Federal financial assistance can contribute to the success of a local rural development strategy. However, the total amount of Federal funding received by an area may be less important than the mix of Federal assistance and its fit with the local rural development strategy. ERS analysis of Federal funding shows that most of Federal funding comes in the form of payments to individuals for social security, retirement, Medicare and Medicaid, farm payments, federal procurement and salaries, and expenditures on national defense and other national functions. Moreover, these programs are not distributed equally across the country. The amount of such Federal assistance varies by region and type of rural county. The geographic distribution of Federal funding also varies by type of assistance, such as loans, grants, direct payments to individuals, etc. For data on the distribution of Federal funds by function, region, and type, see tables . The urban/rural distribution of Federal funds also varies from State to State (See the ERS State Fact Sheets). For more information about data on the geographic distribution of Federal funding see Federal Funds Data.
USDA's rural development programs include the infrastructure programs of the Rural Utilities Service, business programs of the Rural Business-Cooperative Service, and housing and community development programs of the Rural Housing Service (see USDA-Rural Development). Moreover, the form of the assistance (grants, loans, guaranteed loans) makes a difference in the extent of targeting, both to rural areas and to distressed areas (See The Form of Rural Development Assistance Matters to Distressed Counties in Amber Waves, and the longer report, Geographic Targeting Issues in the Delivery of Rural Development Assistance).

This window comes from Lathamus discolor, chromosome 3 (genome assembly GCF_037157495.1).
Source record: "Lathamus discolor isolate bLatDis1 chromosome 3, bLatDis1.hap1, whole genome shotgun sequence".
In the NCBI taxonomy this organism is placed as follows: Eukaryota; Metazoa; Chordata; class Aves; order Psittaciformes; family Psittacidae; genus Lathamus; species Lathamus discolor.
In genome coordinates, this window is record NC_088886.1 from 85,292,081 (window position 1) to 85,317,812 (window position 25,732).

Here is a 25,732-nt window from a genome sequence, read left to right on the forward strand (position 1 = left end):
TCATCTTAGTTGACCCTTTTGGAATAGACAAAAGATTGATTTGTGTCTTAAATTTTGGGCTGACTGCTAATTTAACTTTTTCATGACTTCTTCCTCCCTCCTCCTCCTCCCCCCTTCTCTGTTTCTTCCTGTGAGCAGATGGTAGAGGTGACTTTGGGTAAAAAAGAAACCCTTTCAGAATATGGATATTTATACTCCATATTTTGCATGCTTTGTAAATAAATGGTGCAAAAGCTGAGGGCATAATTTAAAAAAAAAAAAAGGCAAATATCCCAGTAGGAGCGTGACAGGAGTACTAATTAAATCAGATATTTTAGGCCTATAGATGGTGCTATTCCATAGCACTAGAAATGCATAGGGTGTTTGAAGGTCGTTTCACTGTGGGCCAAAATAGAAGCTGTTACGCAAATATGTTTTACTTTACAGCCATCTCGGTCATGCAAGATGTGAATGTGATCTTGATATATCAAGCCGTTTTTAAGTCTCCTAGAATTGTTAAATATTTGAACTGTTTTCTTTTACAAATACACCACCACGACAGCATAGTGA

The 2011 ERS report Impacts of Regional Approaches to Rural Development: Initial Evidence on the Delta Regional Authority, estimated some of the economic impacts of one such program. Earlier ERS research examined data from the EDA's public works program investments in water and sewer facilities (see Economic Impact of Water/Sewer Facilities in Rural and Urban Communities ). ERS has also looked into other aspects of Federal programs as they relate to rural development, including USDA's housing programs ( Meeting the Housing Needs of Rural Residents: Results of the 1998 Survey of USDA's Single Family Direct Loan Housing Program), and Federal credit programs more generally and their role in rural areas. ERS has also described programs affected by the rural development title of the 2008 Farm Act, and examined policy issues of continuing relevance, such as the pros and cons of using block grants for rural development (see How Would Rural Areas Fare Under Block Grants ?). In addition, ERS researchers have written a history of Federal rural development policy, available from the Rural Information Center's web site, providing background information about how and why Federal rural development programs were created.